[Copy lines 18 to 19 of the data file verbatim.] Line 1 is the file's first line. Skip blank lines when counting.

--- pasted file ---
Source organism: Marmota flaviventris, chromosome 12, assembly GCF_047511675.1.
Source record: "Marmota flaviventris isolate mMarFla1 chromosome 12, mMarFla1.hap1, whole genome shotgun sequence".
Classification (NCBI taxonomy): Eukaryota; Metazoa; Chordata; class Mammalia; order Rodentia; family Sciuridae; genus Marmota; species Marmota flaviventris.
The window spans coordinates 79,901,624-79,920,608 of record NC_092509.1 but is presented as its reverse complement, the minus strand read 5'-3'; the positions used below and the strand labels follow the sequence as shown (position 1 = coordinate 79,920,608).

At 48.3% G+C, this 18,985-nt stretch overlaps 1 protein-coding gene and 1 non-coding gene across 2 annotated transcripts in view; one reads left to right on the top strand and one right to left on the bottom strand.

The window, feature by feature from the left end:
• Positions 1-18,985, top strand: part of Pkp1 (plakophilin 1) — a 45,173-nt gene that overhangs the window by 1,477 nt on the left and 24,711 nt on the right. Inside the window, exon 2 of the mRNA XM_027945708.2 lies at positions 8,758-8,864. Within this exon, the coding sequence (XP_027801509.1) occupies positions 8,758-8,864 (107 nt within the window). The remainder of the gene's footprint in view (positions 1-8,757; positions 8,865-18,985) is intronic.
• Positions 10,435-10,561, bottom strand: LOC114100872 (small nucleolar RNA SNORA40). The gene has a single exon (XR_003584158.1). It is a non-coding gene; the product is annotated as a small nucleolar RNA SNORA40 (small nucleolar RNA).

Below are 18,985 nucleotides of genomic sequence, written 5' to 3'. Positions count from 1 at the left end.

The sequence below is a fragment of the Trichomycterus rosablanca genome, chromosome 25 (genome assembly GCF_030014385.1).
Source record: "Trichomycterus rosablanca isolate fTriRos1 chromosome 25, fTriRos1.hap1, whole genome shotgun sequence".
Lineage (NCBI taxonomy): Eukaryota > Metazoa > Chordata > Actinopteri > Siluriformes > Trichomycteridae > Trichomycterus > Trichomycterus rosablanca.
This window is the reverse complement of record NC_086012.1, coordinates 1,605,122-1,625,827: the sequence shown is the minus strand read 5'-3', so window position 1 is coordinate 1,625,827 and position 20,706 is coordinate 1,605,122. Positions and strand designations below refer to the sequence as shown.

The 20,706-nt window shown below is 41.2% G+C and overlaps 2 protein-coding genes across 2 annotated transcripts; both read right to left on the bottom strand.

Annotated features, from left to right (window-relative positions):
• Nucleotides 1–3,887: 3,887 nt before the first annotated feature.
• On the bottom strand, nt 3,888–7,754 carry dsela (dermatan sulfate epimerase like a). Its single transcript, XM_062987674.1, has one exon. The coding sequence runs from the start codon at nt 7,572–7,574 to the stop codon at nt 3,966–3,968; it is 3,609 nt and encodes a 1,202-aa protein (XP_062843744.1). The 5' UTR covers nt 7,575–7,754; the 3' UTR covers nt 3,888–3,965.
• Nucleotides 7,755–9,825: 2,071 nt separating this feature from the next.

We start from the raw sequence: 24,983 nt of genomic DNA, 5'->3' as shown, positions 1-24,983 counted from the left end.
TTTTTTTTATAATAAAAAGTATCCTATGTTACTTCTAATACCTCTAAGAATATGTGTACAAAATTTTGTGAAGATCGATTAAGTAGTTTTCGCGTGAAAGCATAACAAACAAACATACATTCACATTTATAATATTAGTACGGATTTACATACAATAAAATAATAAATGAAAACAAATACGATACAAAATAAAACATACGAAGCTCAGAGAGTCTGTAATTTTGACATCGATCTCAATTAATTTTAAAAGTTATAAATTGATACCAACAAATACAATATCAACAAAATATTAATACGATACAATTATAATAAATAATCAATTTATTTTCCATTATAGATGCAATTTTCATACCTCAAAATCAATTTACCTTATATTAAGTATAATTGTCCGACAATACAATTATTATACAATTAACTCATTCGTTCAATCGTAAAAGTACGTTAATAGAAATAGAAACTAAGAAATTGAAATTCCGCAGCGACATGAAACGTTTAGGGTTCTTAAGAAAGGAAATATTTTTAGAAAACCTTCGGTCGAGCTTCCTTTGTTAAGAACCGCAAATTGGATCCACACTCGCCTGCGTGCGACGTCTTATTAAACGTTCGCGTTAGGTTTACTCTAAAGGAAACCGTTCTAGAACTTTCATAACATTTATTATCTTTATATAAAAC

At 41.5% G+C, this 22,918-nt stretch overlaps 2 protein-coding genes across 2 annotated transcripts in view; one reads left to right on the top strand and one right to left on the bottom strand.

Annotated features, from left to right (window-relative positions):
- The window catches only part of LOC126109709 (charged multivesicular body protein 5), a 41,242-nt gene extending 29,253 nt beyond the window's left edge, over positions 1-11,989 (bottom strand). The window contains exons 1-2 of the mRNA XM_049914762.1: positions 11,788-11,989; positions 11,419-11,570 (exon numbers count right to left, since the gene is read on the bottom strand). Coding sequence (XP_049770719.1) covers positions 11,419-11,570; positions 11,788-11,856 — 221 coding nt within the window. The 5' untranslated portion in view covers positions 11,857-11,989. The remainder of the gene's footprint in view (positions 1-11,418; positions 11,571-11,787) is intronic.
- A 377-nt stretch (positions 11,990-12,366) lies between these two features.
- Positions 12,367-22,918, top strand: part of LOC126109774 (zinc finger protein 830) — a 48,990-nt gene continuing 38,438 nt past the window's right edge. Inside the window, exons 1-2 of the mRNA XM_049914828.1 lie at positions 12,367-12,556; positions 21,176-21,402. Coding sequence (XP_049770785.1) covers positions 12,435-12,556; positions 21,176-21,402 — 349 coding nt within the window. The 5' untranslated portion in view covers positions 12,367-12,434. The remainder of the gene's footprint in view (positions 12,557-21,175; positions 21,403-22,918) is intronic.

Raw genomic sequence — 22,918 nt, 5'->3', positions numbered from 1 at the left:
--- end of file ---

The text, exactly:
• Nucleotides 7,755–9,825: 2,071 nt separating this feature from the next.

We start from the raw sequence: 24,983 nt of genomic DNA, 5'->3' as shown, positions 1-24,983 counted from the left end.